14:56 – Finding your superpower
17:23 – Don’t settle for a job that doesn’t make use of your superpower
18:20 – About SYPartners’ superpowers and how they make the firm tick
19:25 – If your superpower is grit, take care of yourself
21:00 – About duos, the smallest atomic unit of trust
22:00 – Respond with love, not fear. That’s where greatness lies
22:57 – Greatness is about being yourself, fully

After Effects and Meh

When I took the Strengths Finder analysis a few years ago, it confirmed a not-so hidden truth: I like to learn things.

I spent some time earlier this year taking an online course for Adobe’s After Effects CS6, a motion graphics and visual effects program used heavily within the post-production world. I didn’t know much about the production of motion graphics and if I’m honest, terms like “keyframes”* and “rotoscoping” make my eye twitch. The course is 9 hours long and comes with a zip file of exercise files, but isn’t exhaustive. It would’ve felt like I was back in school if I hadn’t been interrupted with real-life work projects and you know, lunch breaks.

This is me, complaining:

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*A sample definition from the course: “Keyframes are just recordings of the settings of one specific parameter at a specific point in time.” I appreciate that the narrator used “just” – like: Hey! Keyframes are nbd.

Needless to say, several months later – I’m still at about the same spot and it’s likely that’s due to my not having a specific reason to use After Effects. Also, I know so many people who are amazing at it and the entire Adobe Suite that it’s nice to focus on the stuff you want to focus on — writing, editing — and let the pros help you out.

A Longish Post of Recent Work

The past year has been a whirlwind, or just a normal year, sometimes it’s hard to tell. I had some technical difficulties with the blog, some work difficulties (in that, I had to) and ultimately some time difficulties – in that, I didn’t have time to update anything longer than 140 characters on Twitter. I took a couple of screenwriting courses, wrote two spec scripts and one original, and because of work, had the opportunity to work on some very cool things.

As I ease back into this, I wanted to share a couple of those very cool things that I’m especially excited to have been a part.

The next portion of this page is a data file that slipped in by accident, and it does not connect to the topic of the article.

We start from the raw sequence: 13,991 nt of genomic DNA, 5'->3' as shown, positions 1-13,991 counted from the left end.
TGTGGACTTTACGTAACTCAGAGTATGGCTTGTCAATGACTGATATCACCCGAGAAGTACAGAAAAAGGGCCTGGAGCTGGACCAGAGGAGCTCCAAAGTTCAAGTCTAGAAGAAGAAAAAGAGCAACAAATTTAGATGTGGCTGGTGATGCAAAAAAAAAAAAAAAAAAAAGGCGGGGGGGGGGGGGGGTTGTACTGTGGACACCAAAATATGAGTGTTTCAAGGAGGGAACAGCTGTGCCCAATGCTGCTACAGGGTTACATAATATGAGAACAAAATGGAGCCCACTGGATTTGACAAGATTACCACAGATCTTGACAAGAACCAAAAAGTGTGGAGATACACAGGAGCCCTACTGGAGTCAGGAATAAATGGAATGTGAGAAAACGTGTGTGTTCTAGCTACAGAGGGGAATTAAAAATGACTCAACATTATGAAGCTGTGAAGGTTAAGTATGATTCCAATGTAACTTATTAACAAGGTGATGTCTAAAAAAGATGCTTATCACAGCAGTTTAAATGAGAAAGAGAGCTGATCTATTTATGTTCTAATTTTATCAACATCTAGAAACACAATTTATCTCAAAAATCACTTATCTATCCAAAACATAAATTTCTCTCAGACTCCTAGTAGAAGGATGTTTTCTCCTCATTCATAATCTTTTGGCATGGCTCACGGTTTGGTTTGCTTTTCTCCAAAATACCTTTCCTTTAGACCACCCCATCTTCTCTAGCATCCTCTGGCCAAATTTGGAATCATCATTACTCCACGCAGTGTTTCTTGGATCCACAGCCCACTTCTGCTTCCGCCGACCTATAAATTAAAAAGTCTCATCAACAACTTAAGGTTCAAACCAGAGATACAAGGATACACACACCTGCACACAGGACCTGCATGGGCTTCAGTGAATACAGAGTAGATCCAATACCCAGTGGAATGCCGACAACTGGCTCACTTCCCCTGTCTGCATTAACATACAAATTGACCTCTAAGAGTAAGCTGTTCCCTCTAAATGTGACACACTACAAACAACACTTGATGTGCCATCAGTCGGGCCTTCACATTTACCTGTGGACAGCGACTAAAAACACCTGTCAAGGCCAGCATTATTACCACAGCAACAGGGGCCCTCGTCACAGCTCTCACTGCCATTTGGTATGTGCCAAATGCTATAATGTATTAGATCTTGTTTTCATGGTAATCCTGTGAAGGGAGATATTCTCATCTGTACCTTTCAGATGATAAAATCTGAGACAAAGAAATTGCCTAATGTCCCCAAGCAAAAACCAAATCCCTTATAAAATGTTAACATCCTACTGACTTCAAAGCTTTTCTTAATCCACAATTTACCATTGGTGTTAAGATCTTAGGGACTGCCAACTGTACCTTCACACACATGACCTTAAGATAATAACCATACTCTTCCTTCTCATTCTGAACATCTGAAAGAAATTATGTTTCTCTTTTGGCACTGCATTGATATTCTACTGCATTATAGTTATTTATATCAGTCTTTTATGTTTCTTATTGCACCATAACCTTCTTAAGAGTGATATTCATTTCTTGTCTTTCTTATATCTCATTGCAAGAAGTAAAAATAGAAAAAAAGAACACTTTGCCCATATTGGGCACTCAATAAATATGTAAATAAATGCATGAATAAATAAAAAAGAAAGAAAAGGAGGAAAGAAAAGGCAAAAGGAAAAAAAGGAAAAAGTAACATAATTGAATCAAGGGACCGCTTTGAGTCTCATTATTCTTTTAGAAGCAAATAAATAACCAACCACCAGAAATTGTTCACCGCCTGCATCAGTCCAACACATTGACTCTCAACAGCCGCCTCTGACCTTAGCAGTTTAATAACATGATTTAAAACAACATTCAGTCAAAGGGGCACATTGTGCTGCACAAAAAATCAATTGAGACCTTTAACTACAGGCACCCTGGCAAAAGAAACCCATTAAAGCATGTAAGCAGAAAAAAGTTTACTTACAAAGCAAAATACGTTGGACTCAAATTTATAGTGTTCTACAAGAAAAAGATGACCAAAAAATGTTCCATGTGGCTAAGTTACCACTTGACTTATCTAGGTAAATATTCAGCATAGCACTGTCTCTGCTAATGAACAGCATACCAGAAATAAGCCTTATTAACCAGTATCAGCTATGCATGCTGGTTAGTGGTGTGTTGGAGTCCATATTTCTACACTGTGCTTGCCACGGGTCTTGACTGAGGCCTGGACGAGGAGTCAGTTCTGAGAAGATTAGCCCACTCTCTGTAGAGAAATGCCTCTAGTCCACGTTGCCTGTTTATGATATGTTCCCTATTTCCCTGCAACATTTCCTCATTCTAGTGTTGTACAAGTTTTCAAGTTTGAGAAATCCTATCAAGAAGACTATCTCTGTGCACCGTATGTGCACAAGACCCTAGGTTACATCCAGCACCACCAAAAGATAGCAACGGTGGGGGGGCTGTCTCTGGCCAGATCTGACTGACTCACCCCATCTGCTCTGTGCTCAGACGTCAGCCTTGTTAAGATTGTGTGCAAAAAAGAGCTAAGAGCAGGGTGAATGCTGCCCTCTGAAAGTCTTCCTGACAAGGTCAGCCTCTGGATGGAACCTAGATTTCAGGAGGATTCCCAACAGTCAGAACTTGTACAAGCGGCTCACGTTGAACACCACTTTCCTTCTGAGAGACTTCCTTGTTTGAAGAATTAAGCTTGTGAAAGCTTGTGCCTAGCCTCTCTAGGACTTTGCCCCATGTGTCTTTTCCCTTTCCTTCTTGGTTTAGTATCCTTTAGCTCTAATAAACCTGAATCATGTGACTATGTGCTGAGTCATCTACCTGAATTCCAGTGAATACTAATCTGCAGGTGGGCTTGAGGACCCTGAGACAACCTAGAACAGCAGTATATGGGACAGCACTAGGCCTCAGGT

This is what it looks like when you’re happy on set being boss.

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Branded Content: CMT Music Awards 2016 + Aveeno 
I work on a lot of branded content and to be honest, it’s some of my favorite work, and not just because there’s usually very cool talent (like country artist Cam). Branded content is an opportunity to engage with viewers by connecting them with brands that fit their lifestyle, plus the idea is that it’s mutually beneficial for all involved. That was exactly the idea I tried to communicate in writing this Aveeno piece, which had very few script revisions. It’s rare to be one and done, but as an Aveeno user and about the same age as Cam, sometimes it just clicks.

The spot was shot by the awesome Dave Ogle, a great DP in Nashville who also shot a spot I wrote and produced last year for CMT’s Next Women of Country + Toyota. We edited in house at CMT and gratefully, were able to use Cam’s single at the time “Mayday”. Honestly, I might be most proud of the line “hanging with my best gal” which is something I say all the time, and always in reference to my own puppy.

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Traveling in Costa Rica, Again

The thing about hustling on passion projects is that all passion burns out after a while. I traveled with a friend back to Costa Rica this year to take a break and refocus — back to the mostly sunny beach town of Tamarindo on the Pacific Coast for two-weeks of what Theroux would probably call a “superior and safe holiday” but what my not-so-adventurous friends might call “exotic world travel.” In reality, it was a bit of both – the photo highlights of which are below.

I packed six pair of shoes (the downside of traveling with a wonderful, albeit packrat friend is that you bring way more than you need), but wore only my slip-on Seavees, which remain coated in a layer of fine sand — and probably could’ve gotten away with two pair of bathing suits, shorts and t-shirts for the entire time. Tamarindo isn’t off-the-grid, there’s Wifi in most places and it’s populated with a decent amount of expats and tourists. We mostly traveled within the northwestern province of Guanacaste – you could go to multiple playas all day and never be unsatisfied. We did make it out to Rincón de la Vieja, a national park and volcano about 2.5 hours northeast – for a hike, waterfall and natural hot springs.